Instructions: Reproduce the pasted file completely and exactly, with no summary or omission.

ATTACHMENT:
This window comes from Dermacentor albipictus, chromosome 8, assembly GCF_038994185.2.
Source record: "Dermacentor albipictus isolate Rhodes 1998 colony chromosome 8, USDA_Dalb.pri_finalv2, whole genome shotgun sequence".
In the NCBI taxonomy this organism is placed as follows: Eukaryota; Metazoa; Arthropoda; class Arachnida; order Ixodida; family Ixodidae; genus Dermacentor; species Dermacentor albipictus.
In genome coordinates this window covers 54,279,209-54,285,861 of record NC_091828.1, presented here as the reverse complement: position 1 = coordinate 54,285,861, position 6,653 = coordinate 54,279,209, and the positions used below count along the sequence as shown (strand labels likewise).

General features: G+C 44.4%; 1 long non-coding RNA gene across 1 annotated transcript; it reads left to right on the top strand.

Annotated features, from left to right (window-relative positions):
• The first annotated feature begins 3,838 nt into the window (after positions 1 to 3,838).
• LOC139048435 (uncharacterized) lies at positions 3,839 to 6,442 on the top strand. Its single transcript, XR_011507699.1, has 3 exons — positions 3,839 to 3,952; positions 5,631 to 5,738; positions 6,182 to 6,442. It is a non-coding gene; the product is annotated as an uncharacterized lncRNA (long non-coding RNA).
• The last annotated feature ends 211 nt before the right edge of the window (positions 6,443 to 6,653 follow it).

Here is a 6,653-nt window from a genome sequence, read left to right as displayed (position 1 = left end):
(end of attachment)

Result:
This window comes from Dermacentor albipictus, chromosome 8, assembly GCF_038994185.2.
Source record: "Dermacentor albipictus isolate Rhodes 1998 colony chromosome 8, USDA_Dalb.pri_finalv2, whole genome shotgun sequence".
In the NCBI taxonomy this organism is placed as follows: Eukaryota; Metazoa; Arthropoda; class Arachnida; order Ixodida; family Ixodidae; genus Dermacentor; species Dermacentor albipictus.
In genome coordinates this window covers 54,279,209-54,285,861 of record NC_091828.1, presented here as the reverse complement: position 1 = coordinate 54,285,861, position 6,653 = coordinate 54,279,209, and the positions used below count along the sequence as shown (strand labels likewise).

General features: G+C 44.4%; 1 long non-coding RNA gene across 1 annotated transcript; it reads left to right on the top strand.

Annotated features, from left to right (window-relative positions):
• The first annotated feature begins 3,838 nt into the window (after positions 1 to 3,838).
• LOC139048435 (uncharacterized) lies at positions 3,839 to 6,442 on the top strand. Its single transcript, XR_011507699.1, has 3 exons — positions 3,839 to 3,952; positions 5,631 to 5,738; positions 6,182 to 6,442. It is a non-coding gene; the product is annotated as an uncharacterized lncRNA (long non-coding RNA).
• The last annotated feature ends 211 nt before the right edge of the window (positions 6,443 to 6,653 follow it).

Here is a 6,653-nt window from a genome sequence, read left to right as displayed (position 1 = left end):